* The chief judge of the D.C. Circuit apologized for a lack of transparency in the James Rosen probe, and this is one of the least embarrassing things that happened this week. [Washington Post]

* Despite having “done nothing wrong,” embattled tax official Lois Lerner announced she’s been placed on administrative leave in light of recent events. I salute you, fellow WNE grad. [National Review]

* Watch out, patent trolls, because this proposed bill might actually be — gasp! — helpful. If enacted, the Patent Abuse Reduction Act’s goal is to help keep discovery costs down. [Hillicon Valley / The Hill]

* It’s a hell of a drug: for some lawyers, the sequester won’t be such a bad thing after all, because Coast Guard and Navy forces won’t be available to intercept 38 tons of cocaine. [Breaking Defense]

* Proskauer Rose’s ex-CFO, Elly Rosenthal, has cut down her $10 million suit against the firm to just one allegation. She claims the firm fired her solely for her diagnosis of breast cancer. [Am Law Daily]

* A third perpetrator emerged in the Berkeley bird beheading case, and he was just sentenced to two days in jail. Can you listen to BARBRI in a jail cell? I guess Hazhir Kargaran will find out. [San Francisco Chronicle]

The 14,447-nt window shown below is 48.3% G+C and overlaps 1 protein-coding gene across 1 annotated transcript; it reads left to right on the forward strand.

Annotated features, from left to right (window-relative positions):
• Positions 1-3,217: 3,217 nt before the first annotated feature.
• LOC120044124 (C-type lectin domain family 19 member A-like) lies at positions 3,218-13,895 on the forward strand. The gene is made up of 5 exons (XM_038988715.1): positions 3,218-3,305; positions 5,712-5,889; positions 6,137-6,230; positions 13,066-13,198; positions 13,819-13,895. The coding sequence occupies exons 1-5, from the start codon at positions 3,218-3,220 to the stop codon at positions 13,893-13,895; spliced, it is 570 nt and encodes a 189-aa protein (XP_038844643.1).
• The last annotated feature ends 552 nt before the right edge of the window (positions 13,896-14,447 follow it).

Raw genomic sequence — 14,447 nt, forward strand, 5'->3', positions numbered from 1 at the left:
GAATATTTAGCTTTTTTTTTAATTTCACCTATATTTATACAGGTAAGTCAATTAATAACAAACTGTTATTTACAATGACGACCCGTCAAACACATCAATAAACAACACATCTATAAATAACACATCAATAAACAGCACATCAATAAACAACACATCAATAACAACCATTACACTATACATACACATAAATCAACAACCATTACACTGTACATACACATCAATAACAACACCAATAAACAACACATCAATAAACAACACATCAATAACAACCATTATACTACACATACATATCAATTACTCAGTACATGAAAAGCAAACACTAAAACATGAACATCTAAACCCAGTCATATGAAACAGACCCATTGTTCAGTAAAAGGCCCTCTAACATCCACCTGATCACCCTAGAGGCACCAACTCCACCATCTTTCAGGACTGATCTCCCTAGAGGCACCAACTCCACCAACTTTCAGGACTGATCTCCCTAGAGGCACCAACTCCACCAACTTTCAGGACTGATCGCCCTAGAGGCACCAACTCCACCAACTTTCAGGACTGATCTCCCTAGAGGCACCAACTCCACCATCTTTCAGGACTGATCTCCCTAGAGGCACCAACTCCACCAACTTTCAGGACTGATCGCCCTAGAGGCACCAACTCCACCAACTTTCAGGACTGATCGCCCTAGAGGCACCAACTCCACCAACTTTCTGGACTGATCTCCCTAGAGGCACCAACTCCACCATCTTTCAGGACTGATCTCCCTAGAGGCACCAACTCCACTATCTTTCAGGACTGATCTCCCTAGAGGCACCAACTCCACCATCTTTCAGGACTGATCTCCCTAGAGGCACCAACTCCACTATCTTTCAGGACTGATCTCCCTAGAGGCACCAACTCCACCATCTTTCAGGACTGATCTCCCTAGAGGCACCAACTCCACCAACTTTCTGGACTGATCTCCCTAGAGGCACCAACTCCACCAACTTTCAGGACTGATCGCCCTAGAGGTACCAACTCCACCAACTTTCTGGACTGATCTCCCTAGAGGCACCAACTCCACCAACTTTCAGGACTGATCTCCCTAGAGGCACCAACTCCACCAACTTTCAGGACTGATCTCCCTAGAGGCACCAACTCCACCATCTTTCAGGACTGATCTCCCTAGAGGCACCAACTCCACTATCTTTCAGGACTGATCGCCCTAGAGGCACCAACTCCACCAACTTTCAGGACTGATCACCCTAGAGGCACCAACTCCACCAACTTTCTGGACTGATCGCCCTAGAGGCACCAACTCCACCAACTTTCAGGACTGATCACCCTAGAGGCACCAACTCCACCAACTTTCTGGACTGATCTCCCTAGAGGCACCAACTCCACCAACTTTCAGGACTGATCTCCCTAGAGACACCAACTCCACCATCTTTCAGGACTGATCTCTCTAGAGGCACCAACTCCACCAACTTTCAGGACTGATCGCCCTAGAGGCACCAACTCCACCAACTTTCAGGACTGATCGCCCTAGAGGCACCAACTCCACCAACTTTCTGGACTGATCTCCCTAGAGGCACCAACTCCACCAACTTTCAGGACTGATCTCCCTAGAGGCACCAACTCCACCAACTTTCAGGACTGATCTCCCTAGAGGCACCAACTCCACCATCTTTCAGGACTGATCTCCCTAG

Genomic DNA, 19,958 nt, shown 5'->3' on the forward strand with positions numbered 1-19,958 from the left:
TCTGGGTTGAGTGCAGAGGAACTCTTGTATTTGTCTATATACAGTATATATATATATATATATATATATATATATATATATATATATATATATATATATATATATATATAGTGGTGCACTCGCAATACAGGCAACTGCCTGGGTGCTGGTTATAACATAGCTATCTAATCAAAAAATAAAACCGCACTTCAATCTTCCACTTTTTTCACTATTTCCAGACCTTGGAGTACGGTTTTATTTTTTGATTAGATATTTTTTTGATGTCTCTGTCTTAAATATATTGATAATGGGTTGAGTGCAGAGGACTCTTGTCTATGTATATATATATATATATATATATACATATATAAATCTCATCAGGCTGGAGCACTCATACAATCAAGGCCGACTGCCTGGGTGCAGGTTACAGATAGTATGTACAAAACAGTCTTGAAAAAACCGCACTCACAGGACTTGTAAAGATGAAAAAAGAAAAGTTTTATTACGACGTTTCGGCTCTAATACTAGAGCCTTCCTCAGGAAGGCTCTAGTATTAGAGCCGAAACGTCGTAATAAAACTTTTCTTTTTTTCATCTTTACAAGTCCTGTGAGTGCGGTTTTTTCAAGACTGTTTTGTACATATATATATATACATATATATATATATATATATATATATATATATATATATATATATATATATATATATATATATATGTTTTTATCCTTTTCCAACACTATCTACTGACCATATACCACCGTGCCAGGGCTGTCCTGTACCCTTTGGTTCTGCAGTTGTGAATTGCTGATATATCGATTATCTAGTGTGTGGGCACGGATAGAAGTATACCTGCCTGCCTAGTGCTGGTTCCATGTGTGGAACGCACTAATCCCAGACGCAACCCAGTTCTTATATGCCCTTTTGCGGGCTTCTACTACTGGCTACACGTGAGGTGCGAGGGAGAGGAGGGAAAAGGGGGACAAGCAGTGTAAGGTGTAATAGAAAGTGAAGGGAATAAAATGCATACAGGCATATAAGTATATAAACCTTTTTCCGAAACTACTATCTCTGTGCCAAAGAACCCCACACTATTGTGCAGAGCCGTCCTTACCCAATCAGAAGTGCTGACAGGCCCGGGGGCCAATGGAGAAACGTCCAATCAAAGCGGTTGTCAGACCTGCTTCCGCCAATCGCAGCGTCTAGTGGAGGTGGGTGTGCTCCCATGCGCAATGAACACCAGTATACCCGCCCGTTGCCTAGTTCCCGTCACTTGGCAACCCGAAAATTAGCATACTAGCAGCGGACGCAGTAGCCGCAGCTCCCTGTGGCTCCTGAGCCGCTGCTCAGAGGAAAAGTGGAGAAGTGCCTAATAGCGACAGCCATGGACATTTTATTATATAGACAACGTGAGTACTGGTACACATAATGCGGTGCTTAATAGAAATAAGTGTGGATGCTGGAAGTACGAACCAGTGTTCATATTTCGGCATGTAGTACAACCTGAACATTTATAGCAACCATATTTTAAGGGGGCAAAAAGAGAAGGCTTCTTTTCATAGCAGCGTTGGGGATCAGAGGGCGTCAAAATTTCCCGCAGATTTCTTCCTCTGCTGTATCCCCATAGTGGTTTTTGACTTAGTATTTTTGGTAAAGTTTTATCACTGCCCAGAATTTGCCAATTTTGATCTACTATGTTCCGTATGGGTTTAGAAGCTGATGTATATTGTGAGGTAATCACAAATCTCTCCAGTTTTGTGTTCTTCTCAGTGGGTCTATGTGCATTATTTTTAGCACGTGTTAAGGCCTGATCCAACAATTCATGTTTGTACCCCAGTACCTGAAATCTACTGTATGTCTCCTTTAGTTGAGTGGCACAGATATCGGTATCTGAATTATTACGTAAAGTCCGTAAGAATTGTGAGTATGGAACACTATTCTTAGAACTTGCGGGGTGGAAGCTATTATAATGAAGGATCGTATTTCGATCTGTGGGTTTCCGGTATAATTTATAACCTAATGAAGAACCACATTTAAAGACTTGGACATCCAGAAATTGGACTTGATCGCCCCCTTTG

* The Boy Scouts of America will now admit openly gay youths into their ranks for the first time in the history of ever. You should probably “be prepared” for a flurry of litigation over this. [New York Times]

* A mistrial was declared in the penalty phase of the Jodi Arias murder trial. Ugh, come on with this, the Lifetime movie is already in post-production! How on earth are they going to work this in? [CNN]

Party on, Justice Breyer.

* On this episode of Supreme Court Retirement Watch, we learn that for whatever reason, Justice Breyer is “having the time of his life,” and so once again, all eyes are upon Justice Ginsburg. Maybe in 2015, folks. [The Hill]

* How unusual that a federal judge would see a confirmation in less than three months. If only Chuck Grassley owed favors to all of the nominees. Congratulations to Jane Kelly, now of the Eighth Circuit. [Legal Times]

* Thanks to an unprecedented ruling from Judge Dolly Gee, mentally disabled immigrants facing deportation will receive government-paid legal representation. New law school clinics, assemble! [New York Times]

* “Among the things the ABA is working on, this may be the most important.” Too bad the Task Force on the Future of Education seems to suffer from too many cooks in kitchen. [National Law Journal]

* Another one bites the dust: Team Strauss/Anziska’s lawsuit against Brooklyn Law School over its allegedly phony employment statistics has been dismissed. Sad trombone. [WSJ Law Blog (sub. req.)]

* Justin Teixeira, one of the Berkeley law students accused in the Las Vegas bird beheading, waived an evidentiary hearing so the media couldn’t squawk about video images they’d see. [Crimesider / CBS News]